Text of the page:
Species of the Month - October 2012

Dryad's Saddle

Polyporus squamosus

The Dryad's Saddle is a spectacular bracket fungus that grows on dead deciduous trees, often Sycamore but also Beech, Ash, Willow, etc, and helps to rot them down.  The NBN map shows very few records in NW Scotland, yet it has been seen 3 times by lnhg members in the last month, first at Dunollie by Margaret Powell-Joss, then on Mull by Cynthia Grindley, and finally we were shown it at Kinlochleven by Hamish Small.  The first two of these were on Sycamore, and the third was on an Ash which had been cut down to make a wooden seat.  The wooden seat was placed on the opposite side of the path to the remains of the Ash, and the fungus is now growing on both the seat and the tree it was made from!

Polyporus squamosus
Photo by Cynthia Grindley

The cap can be up to 60 cm wide and is orange-buff in colour, becoming browner as it matures.  It is covered in dark brown scales arranged in concentric rings, and is attached to the tree by a short stem.  The underside is white, creamy yellow or pale buff, and covered with angular pores about 1 mm across.

Polyporus squamosus
Photo by Cynthia Grindley

This may be an exceptionally good year for the fungus in our area so it will be interesting to see if there are any more sightings.  You're not likely to walk past one without noticing it.

Polyporus squamosus
Photo by Margaret Powell-Joss


Polyporus squamosus
Photo by Margaret Powell-Joss

Please send in your sightings using the form below.  If you are not sure of the identity of your fungus, please send a photo to sightings@lnhg.org.uk, or put one on the LORN forum and let me know it is there.

Date of sighting 
Grid reference 
Host tree 
Name of finder 
Your name (if different) 
Email (not needed if I already know it!)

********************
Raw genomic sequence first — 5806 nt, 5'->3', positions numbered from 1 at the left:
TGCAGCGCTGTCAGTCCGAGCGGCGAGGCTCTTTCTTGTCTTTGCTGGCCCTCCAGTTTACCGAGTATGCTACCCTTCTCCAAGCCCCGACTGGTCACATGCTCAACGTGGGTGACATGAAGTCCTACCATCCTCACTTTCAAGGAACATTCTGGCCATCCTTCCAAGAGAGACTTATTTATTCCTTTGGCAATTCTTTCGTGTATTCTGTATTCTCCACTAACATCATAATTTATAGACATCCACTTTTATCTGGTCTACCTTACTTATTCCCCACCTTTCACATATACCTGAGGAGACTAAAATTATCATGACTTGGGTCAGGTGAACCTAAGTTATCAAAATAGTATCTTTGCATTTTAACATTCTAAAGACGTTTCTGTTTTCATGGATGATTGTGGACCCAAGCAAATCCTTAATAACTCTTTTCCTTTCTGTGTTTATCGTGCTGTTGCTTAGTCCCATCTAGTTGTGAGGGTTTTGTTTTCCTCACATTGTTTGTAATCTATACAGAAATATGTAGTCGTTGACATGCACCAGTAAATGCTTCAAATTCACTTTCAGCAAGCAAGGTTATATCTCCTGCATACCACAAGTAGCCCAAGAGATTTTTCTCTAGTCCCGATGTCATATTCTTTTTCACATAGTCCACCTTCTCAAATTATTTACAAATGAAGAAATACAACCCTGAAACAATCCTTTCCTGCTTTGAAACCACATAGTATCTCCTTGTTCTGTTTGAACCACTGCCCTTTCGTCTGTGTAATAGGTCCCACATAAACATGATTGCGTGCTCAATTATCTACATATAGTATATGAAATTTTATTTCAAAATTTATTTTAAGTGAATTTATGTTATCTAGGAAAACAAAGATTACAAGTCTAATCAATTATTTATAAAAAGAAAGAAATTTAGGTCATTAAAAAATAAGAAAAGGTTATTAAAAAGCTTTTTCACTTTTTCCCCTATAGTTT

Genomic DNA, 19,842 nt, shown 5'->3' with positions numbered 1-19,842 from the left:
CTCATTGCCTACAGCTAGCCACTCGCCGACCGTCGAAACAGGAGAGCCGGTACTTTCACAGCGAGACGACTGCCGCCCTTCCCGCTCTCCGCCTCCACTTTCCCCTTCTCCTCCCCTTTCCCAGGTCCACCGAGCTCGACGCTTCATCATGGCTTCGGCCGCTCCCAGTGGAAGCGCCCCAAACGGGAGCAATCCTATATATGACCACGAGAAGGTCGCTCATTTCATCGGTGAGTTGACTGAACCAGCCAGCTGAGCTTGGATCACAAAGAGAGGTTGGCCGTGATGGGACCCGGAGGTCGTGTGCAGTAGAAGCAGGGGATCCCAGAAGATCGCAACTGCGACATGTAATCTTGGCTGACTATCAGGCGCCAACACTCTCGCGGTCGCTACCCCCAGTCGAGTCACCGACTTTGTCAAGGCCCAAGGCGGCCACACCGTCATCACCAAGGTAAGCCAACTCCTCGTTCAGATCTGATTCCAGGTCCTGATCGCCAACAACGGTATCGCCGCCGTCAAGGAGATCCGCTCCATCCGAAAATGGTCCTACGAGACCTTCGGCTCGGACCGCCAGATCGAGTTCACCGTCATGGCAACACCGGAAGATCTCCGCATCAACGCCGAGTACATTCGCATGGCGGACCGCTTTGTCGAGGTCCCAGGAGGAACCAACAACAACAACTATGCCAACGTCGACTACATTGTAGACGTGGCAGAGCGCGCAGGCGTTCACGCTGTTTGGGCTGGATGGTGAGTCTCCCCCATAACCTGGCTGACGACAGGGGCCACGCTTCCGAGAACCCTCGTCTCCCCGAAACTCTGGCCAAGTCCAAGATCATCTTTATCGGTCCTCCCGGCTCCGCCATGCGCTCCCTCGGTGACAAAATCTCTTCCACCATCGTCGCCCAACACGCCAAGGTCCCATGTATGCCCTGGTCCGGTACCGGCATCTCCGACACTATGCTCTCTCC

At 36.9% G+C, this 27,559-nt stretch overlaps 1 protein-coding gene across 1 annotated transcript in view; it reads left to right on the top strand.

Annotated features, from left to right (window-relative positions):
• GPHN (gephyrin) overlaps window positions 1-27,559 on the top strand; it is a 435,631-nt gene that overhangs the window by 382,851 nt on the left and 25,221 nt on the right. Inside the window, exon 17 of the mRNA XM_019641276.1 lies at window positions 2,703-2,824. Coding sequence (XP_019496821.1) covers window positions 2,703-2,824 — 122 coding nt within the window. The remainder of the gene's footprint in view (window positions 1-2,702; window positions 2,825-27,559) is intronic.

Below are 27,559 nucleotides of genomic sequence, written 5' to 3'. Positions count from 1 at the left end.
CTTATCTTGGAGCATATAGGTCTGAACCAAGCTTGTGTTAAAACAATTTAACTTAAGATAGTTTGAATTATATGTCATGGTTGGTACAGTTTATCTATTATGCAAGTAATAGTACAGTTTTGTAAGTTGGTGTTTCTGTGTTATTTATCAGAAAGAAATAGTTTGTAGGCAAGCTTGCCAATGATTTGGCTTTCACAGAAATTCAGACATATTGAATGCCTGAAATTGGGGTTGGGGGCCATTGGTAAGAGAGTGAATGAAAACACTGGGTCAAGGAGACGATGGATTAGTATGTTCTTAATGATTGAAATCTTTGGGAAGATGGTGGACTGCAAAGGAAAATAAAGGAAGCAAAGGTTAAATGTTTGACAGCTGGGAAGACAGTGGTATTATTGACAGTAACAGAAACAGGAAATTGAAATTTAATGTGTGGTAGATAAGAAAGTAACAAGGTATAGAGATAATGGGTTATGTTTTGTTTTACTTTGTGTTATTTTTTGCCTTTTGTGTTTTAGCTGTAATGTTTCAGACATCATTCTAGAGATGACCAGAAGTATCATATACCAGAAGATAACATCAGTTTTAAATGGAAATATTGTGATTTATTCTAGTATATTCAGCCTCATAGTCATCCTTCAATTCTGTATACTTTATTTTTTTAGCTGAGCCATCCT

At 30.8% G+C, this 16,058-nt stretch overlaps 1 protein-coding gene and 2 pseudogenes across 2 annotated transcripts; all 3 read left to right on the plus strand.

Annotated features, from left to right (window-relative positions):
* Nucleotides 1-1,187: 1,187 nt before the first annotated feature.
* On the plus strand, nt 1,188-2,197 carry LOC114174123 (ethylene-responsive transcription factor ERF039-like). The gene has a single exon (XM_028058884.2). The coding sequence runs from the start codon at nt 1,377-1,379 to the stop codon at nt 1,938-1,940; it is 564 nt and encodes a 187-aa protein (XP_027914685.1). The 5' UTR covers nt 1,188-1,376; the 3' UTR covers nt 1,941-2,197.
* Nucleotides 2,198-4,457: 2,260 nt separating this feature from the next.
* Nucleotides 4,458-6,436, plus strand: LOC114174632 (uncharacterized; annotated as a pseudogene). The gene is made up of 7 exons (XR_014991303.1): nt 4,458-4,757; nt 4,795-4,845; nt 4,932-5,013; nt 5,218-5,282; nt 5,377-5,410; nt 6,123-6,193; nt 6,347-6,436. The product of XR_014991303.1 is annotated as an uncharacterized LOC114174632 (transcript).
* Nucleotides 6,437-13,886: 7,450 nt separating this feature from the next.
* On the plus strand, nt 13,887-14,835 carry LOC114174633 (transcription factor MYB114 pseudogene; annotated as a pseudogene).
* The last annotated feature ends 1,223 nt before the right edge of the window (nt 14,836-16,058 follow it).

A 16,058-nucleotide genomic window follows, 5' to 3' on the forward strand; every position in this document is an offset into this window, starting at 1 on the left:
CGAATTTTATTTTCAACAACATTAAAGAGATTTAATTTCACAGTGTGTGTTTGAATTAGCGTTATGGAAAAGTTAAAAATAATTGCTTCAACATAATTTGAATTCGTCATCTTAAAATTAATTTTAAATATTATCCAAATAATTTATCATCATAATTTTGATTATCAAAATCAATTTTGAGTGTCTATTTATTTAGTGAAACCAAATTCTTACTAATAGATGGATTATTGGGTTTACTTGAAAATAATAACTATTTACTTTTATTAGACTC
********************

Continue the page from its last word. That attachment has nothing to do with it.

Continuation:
Any other details 


By filling in this form you agree that the information contained in this form may be collated and disseminated manually or electronically for environmental decision-making, education, research and other public benefit uses in accordance with the LNHG data access policy.  Your email address will not form part of the record and will not be passed on to anyone.

Carl Farmer
G Biological Records Manager

Note you can still send in records for past species of the month.  Here is the list of species we've had so far:

Sep 2012 - Tawny Grisette
Aug 2012 - Forest Bug
Jul 2012 - Grayling
Jun 2012 - Greater and Lesser Butterfly Orchids
May 2012 - Small Copper
Apr 2012 - Green Tiger Beetle
Mar 2012 - March Moth
Feb 2012 - Barren Strawberry
Jan 2012 - Brambling
Dec 2011 - Red Squirrel
Nov 2011 - Hazel Gloves
Oct 2011 - Small Tortoiseshell
Sep 2011 - Fly Agaric
Aug 2011 - Grass of Parnassus
Jul 2011 - Golden-ringed Dragonfly
Jun 2011 - 7-spot Ladybird
May 2011 - Green Hairstreak
Apr 2011 - Townhall Clock

Mar 2011 - Frogspawn

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All photos and other content copyright Carl Farmer except where stated